Quaternary slope development of the western, leeward margin of the Great Bahama Bank

Author(s): Rendle, R. H.; Reijmer, J. J. G.
Author Affiliation(s): Primary:
GEOMAR, Forschungszentrum für Marine Geowissenschaften, Kiel, Federal Republic of Germany
Volume Title: Carbonate margin development (Bahama Transect, ODP Leg 166)
Volume Author(s): Reijmer, John J. G., editor
Source: Marine Geology, 185(1-2), p.143-164; Paleoceanology of reefs and carbonate platforms; Miocene to modern meeting (PRCP'99), Aix-en-Provence, France, Sept. 27-30, 1999, edited by John J. G. Reijmer. Publisher: Elsevier, Amsterdam, Netherlands. ISSN: 0025-3227 CODEN: MAGEA6
Note: In English. 99 refs.; illus., incl. 2 tables, sketch map
Summary: To date, work on the Great Bahama Bank's western, leeward margin has centred chiefly on seismic-scale expressions of carbonate sequences and systems tracts. However, periplatform, slope sediments also exhibit very well developed cyclicity on scales of decimetres to several metres. It is these small-scale, high-frequency cycles within the larger-scale facies successions of the Quaternary which form the main topic of this paper. Previous studies have shown that the small-scale cycles correlate to the orbitally forced, high-frequency sea-level changes. Therefore these cycles should indicate how sea level has affected the slope development and thus platform-margin evolution during this period. Through detailed, high-resolution sequence stratigraphy of the Great Bahama Bank"s leeward margin, obtained via δ18O isotope and mineralogical (XRD) analyses, confined by U/Th dating and nannofossil bioevents, a greater understanding of the bedding geometries within the Pleistocene-Holocene seismic sequences and clues as to the nature of the slope development has been achieved. The high-resolution seismic profiles indicate that since the Plio-Pleistocene change in geometry, in which the Great Bahama Bank developed into a rimmed platform, continued steepening and subsequent progradation of the leeward margin has typified slope development during the Quaternary, which is described as an accretionary slope. However, on the basis of our observations we conclude that only the early to lower middle Pleistocene section (isotope stages 45-20) and the Holocene (isotope stage 1) of the leeward margin is accretionary. This indicates that a degree of erosion and/or by-passing has occurred on the leeward margin since the lower middle Pleistocene (isotope stage 19). During the first part of this period (isotope stages 19-12) erosion and/or by-passing occurred in the middle to lower slope regions and toe-of-slope. By the end of the upper middle to late Pleistocene phase (isotope stages 11-2) erosion also occurred on the upper slope. This erosion by currents at the toe-of-slope and oversteepening of the upper and middle slopes have led to back-cutting upslope and resulted in the progressive retreat of the toe-of-slope towards the platform to the east. However, the rise in sea level since the Last Glacial Maximum to its present-day level has allowed high productivity on the platform top during the Holocene and the deposition of a thick sediment wedge on the slope and sedimentation across the entire leeward flanks. This has led to the redevelopment of an accretionary slope and continued westward progradation of the Great Bahama Bank's western, leeward margin. Abstract Copyright (2002) Elsevier, B.V.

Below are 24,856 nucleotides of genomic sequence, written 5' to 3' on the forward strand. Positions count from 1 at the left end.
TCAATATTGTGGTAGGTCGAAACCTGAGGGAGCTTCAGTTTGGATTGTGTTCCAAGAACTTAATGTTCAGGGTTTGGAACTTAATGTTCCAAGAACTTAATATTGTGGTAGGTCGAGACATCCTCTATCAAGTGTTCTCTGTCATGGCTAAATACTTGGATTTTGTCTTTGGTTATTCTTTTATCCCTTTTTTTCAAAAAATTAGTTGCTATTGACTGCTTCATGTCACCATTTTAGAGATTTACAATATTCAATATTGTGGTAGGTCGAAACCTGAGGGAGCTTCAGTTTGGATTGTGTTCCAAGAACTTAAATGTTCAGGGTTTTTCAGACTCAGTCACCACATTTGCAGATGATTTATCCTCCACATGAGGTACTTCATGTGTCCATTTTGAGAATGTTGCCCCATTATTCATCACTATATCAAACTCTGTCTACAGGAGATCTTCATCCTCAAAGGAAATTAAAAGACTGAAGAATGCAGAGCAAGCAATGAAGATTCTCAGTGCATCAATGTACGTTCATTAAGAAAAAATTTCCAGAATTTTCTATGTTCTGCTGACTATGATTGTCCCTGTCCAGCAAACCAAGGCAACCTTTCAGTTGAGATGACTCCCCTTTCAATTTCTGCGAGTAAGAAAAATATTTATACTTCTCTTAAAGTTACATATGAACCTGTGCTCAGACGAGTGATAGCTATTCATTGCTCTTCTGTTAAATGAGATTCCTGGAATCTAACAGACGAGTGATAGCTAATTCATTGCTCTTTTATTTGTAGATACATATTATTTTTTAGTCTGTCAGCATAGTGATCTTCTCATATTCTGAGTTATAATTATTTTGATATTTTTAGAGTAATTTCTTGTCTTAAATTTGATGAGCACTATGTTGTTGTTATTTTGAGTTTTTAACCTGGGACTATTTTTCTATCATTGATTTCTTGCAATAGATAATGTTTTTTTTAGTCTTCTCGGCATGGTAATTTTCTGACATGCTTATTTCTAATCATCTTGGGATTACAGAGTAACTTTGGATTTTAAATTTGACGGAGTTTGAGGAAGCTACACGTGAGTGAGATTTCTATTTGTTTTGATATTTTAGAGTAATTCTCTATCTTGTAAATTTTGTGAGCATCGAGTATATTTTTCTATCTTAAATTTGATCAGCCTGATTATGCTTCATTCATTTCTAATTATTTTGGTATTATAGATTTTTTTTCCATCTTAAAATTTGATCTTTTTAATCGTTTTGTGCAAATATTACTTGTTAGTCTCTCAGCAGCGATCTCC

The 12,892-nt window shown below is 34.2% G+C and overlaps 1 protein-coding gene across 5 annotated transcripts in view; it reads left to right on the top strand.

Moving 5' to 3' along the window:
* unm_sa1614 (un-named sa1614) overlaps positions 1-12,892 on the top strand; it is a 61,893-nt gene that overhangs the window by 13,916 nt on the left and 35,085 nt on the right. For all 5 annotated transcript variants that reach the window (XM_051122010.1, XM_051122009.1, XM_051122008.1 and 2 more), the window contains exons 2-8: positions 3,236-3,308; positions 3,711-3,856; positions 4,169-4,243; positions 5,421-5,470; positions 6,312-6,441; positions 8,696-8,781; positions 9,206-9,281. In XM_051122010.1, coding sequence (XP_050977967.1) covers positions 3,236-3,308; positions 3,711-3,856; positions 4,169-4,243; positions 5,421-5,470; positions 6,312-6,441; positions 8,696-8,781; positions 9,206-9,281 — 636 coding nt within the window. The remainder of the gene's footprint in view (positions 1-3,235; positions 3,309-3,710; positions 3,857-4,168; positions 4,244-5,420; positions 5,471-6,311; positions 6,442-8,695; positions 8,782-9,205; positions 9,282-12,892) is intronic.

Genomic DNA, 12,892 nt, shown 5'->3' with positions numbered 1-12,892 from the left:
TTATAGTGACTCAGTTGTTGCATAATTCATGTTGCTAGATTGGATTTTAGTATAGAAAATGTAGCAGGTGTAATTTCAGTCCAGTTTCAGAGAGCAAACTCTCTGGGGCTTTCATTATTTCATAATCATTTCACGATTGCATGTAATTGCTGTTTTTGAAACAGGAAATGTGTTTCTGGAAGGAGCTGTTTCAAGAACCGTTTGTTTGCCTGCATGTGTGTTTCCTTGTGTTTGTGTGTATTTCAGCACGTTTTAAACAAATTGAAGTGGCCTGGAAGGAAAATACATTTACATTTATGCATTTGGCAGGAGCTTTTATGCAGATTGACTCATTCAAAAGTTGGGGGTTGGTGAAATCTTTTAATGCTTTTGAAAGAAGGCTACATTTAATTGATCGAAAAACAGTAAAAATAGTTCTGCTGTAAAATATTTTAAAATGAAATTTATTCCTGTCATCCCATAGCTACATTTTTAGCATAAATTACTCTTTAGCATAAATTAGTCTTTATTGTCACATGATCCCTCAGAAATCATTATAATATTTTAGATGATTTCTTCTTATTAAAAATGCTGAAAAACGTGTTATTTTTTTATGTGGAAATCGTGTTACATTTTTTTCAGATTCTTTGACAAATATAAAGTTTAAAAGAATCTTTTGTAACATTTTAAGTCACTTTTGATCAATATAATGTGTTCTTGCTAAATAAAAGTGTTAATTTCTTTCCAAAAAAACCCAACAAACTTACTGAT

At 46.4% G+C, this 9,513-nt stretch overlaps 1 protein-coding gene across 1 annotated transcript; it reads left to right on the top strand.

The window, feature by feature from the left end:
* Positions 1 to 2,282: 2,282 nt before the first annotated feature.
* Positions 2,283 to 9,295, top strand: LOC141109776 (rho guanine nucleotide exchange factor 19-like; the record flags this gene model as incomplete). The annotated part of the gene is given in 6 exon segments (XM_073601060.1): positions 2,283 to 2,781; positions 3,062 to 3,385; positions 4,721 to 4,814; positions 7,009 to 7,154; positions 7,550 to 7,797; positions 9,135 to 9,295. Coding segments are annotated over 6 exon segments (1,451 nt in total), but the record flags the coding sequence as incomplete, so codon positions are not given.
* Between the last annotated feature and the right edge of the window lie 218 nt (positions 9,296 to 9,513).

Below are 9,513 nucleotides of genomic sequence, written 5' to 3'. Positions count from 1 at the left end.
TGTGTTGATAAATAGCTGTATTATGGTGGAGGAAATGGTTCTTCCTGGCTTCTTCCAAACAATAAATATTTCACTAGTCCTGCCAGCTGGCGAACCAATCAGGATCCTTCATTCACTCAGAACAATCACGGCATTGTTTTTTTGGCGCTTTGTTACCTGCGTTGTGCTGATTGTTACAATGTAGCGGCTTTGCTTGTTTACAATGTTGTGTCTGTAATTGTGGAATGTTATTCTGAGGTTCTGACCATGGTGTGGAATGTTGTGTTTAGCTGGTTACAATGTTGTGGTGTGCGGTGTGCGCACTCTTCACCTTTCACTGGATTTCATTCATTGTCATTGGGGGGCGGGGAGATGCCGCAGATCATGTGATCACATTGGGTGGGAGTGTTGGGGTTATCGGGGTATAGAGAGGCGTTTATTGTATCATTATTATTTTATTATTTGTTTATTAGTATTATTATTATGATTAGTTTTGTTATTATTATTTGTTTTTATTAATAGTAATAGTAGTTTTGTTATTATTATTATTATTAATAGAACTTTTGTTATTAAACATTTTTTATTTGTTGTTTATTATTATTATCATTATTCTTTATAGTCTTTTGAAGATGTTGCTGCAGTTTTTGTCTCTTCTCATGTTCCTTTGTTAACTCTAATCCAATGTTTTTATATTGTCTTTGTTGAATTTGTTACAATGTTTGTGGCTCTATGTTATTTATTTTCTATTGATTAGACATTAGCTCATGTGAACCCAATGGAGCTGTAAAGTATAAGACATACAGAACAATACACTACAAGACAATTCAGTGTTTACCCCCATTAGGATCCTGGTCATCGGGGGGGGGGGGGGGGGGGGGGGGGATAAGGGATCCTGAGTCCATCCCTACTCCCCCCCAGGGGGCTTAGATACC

Year of Publication: 2002
Research Program: ODP Ocean Drilling Program
Key Words: 24 Surficial Geology, Quaternary Geology; Accretionary wedges; Algae; Atlantic Ocean; Bahamas; Bahamas Drilling Project; Bahamas Transect; Carbonate platforms; Carbonate sediments; Caribbean region; Cenozoic; Continental margin; Continental slope; Depositional environment; Erosion; Geotraverses; Great Bahama Bank; Leg 166; Marine sedimentation; Marine sediments; Microfossils; Nannofossils; North Atlantic; Northwest Atlantic; ODP Site 1003; ODP Site 1005; ODP Site 1006; ODP Site 1007; Ocean Drilling Program; Paleogeography; Plantae; Pleistocene; Quaternary; Sea-level changes; Sedimentation; Sediments; Unconformities; West Indies
Coordinates: N242359 N242359 W0792733 W0792733
Record ID: 2002055819
Copyright Information: GeoRef, Copyright 2019 American Geosciences Institute. Reference includes data from CAPCAS, Elsevier Scientific Publishers, Amsterdam, Netherlands